When Yemenis also launched democracy protests during the Arab Spring little did they know that their fight for democracy would bring chaos. How Yemen’s old order snuffed out its Arab Spring with the complicity of foreign powers is explored in this article is by Helen Lackner in Jacobin Magazine:
In early 2011, hundreds of thousands of Yemenis created “change squares” throughout the country, demanding political, economic, and social transformations of their country. They wanted the removal of Yemen’s long-serving leader, Ali Abdullah Saleh, and the system he had managed for decades.
The slogans that Yemen shared with many other Arab countries at the time were first and foremost Irhal (“Get out”) and Yaskut al Nidham (“Down with the system”). Saleh had been in power for almost thirty-three years, first running the northern Yemen Arab Republic and then the Republic of Yemen, after its unification with the southern People’s Democratic Republic of Yemen in 1990. His government was now basically collapsing under the strain of multiple issues.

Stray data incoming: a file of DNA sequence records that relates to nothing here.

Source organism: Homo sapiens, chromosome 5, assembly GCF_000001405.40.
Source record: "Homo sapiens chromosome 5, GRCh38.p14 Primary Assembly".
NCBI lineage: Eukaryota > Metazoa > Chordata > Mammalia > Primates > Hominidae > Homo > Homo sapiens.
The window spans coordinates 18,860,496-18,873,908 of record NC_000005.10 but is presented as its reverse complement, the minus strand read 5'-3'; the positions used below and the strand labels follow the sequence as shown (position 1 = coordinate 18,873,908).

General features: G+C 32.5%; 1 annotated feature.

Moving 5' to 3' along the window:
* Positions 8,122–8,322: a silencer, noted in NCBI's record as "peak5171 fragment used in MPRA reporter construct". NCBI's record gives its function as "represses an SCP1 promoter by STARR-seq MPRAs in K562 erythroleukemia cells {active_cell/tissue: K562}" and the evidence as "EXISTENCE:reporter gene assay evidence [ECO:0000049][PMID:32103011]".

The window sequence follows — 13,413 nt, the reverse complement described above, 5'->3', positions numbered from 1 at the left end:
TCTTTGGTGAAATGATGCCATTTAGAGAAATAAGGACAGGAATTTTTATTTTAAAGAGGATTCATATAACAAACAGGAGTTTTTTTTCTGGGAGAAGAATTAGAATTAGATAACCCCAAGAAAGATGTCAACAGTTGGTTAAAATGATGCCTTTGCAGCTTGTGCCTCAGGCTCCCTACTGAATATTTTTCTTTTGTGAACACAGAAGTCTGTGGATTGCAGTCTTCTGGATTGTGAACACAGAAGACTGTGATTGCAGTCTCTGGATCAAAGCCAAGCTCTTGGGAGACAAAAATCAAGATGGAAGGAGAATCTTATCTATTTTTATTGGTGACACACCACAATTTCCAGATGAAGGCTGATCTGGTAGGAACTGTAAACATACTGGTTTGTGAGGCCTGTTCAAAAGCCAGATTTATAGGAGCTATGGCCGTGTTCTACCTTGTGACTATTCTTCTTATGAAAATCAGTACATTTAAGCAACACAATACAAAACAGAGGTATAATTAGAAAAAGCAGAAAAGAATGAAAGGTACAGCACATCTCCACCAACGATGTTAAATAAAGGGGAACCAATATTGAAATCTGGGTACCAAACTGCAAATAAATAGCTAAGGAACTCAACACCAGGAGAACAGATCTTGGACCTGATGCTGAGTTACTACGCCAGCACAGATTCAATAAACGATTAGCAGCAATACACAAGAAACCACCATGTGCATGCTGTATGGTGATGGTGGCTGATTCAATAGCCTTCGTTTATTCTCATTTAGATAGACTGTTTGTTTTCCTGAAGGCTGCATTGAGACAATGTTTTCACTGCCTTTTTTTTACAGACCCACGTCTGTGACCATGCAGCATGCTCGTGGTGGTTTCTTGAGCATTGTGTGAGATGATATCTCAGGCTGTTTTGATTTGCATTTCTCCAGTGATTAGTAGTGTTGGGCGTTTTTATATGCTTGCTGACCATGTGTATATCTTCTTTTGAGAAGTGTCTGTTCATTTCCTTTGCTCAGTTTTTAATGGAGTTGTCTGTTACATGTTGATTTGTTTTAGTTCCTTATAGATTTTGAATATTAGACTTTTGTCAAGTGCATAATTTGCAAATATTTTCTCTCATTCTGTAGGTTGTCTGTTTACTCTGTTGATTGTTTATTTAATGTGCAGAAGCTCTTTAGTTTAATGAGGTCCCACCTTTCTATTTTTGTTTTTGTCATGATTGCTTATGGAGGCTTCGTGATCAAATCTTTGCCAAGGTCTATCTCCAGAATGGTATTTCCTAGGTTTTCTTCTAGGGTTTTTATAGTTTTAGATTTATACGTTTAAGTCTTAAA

People held Saleh personally responsible for high levels of corruption and the increasing poverty of the majority of Yemenis, which contrasted sharply with the ostentatious wealth of his close associates. They railed against the lack of economic opportunities and high youth unemployment, not to mention the military conflict in the far north against the Huthi movement, and the rise of southern separatism at the other end of the country.
Read the full article here.